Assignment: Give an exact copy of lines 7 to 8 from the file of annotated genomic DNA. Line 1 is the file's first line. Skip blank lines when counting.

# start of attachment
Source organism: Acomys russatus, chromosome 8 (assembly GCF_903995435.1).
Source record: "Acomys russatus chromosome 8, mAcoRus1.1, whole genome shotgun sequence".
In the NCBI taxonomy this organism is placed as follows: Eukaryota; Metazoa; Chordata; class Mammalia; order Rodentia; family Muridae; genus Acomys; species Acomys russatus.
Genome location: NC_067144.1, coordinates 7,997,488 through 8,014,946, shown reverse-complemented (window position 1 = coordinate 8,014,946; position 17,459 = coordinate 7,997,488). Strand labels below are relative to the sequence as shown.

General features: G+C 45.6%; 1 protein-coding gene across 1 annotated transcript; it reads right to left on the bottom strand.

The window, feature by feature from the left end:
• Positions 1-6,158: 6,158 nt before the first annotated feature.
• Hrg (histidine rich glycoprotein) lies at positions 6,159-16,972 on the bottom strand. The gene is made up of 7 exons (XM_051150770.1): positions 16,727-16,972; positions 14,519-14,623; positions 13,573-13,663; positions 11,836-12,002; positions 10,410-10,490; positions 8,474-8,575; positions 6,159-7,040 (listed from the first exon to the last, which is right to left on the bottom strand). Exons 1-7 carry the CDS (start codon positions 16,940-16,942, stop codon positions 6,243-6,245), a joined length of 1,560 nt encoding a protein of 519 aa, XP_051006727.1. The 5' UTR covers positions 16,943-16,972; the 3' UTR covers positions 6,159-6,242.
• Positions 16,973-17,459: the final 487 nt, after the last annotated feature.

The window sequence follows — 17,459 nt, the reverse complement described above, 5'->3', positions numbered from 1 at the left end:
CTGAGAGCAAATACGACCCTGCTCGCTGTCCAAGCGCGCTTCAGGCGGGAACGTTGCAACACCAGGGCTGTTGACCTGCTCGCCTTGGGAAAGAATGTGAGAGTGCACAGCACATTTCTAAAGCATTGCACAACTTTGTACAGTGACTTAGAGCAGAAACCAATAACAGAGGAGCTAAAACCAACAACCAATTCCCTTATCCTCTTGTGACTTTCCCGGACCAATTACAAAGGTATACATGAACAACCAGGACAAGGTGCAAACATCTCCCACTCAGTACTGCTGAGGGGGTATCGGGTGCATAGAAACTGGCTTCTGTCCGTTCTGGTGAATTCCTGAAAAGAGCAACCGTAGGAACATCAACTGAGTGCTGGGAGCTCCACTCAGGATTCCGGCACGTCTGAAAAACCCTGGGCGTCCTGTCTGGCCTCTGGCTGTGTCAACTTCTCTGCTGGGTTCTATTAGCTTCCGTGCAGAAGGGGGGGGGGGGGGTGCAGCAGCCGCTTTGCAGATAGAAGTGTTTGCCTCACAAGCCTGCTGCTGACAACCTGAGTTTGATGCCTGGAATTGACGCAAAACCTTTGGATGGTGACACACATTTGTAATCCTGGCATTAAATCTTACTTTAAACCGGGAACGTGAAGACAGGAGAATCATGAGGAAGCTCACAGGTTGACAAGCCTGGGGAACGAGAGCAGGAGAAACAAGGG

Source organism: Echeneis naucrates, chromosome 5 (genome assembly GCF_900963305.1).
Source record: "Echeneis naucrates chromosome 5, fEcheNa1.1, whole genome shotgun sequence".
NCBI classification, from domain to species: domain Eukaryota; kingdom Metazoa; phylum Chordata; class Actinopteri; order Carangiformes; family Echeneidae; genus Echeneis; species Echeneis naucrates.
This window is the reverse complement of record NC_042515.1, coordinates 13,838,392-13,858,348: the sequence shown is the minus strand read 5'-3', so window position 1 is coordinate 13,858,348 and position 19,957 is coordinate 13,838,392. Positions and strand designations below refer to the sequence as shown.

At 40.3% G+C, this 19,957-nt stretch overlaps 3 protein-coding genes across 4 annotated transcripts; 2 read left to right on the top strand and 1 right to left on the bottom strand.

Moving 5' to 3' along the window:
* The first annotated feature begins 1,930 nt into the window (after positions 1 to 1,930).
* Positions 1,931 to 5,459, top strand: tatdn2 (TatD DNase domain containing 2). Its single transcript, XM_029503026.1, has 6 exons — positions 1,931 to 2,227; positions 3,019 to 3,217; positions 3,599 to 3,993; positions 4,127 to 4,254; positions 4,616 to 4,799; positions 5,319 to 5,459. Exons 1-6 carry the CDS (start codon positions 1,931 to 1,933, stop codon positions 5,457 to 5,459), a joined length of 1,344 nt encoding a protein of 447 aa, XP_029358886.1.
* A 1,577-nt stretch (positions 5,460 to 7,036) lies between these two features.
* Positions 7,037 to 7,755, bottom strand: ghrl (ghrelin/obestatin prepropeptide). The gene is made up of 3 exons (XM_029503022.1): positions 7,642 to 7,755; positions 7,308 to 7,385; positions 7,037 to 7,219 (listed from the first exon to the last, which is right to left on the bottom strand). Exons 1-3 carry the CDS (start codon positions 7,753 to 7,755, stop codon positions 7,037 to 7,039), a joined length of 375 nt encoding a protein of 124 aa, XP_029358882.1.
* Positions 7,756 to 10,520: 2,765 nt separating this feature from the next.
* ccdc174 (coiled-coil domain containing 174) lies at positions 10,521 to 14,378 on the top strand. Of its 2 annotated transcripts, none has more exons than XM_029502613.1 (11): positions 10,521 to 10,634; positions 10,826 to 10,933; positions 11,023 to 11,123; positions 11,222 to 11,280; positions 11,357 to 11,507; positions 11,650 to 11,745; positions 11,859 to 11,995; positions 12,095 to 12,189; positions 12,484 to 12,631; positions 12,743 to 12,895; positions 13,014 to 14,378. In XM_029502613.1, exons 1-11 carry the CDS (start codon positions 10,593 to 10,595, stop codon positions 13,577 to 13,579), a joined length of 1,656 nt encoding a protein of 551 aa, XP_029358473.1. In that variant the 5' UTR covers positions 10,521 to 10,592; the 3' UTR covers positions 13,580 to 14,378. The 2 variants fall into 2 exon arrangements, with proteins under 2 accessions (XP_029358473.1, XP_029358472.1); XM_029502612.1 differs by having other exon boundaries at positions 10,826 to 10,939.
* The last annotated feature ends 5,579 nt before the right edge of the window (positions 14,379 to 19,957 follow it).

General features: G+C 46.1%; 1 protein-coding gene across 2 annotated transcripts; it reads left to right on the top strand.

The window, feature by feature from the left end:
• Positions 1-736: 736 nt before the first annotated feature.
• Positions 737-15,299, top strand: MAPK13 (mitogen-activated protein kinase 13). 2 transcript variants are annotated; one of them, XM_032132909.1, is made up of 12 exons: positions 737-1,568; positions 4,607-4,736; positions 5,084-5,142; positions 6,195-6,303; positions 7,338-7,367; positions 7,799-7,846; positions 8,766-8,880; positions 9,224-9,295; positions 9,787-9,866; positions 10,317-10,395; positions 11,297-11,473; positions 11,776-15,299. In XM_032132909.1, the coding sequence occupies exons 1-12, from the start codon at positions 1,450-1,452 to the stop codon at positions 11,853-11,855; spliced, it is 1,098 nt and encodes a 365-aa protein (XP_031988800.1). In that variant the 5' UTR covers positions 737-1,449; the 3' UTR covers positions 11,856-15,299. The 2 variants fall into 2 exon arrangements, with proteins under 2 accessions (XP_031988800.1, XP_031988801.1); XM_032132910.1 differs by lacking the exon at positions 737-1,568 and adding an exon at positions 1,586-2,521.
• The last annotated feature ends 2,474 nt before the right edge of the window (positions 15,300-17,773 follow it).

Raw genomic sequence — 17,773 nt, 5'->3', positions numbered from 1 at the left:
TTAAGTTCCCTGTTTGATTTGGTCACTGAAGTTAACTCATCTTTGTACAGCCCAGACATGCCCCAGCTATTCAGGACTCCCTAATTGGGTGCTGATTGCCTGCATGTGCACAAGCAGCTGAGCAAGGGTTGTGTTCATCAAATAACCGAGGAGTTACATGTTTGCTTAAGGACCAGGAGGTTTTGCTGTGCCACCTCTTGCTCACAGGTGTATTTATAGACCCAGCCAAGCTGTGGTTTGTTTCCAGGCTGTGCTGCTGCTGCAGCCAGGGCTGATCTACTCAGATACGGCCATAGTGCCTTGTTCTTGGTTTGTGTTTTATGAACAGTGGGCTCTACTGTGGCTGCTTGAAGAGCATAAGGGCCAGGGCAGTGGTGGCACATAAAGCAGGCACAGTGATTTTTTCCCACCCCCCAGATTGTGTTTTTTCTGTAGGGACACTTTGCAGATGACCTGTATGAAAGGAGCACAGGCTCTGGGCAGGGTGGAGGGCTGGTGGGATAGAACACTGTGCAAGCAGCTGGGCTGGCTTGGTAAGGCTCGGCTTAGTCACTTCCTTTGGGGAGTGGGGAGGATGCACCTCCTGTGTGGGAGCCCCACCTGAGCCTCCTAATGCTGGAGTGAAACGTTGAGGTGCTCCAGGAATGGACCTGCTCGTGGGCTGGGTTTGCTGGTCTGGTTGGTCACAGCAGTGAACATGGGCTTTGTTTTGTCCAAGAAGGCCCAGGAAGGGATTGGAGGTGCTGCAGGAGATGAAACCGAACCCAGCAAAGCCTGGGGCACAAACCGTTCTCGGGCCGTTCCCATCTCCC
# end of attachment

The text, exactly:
• Positions 1-6,158: 6,158 nt before the first annotated feature.
• Hrg (histidine rich glycoprotein) lies at positions 6,159-16,972 on the bottom strand. The gene is made up of 7 exons (XM_051150770.1): positions 16,727-16,972; positions 14,519-14,623; positions 13,573-13,663; positions 11,836-12,002; positions 10,410-10,490; positions 8,474-8,575; positions 6,159-7,040 (listed from the first exon to the last, which is right to left on the bottom strand). Exons 1-7 carry the CDS (start codon positions 16,940-16,942, stop codon positions 6,243-6,245), a joined length of 1,560 nt encoding a protein of 519 aa, XP_051006727.1. The 5' UTR covers positions 16,943-16,972; the 3' UTR covers positions 6,159-6,242.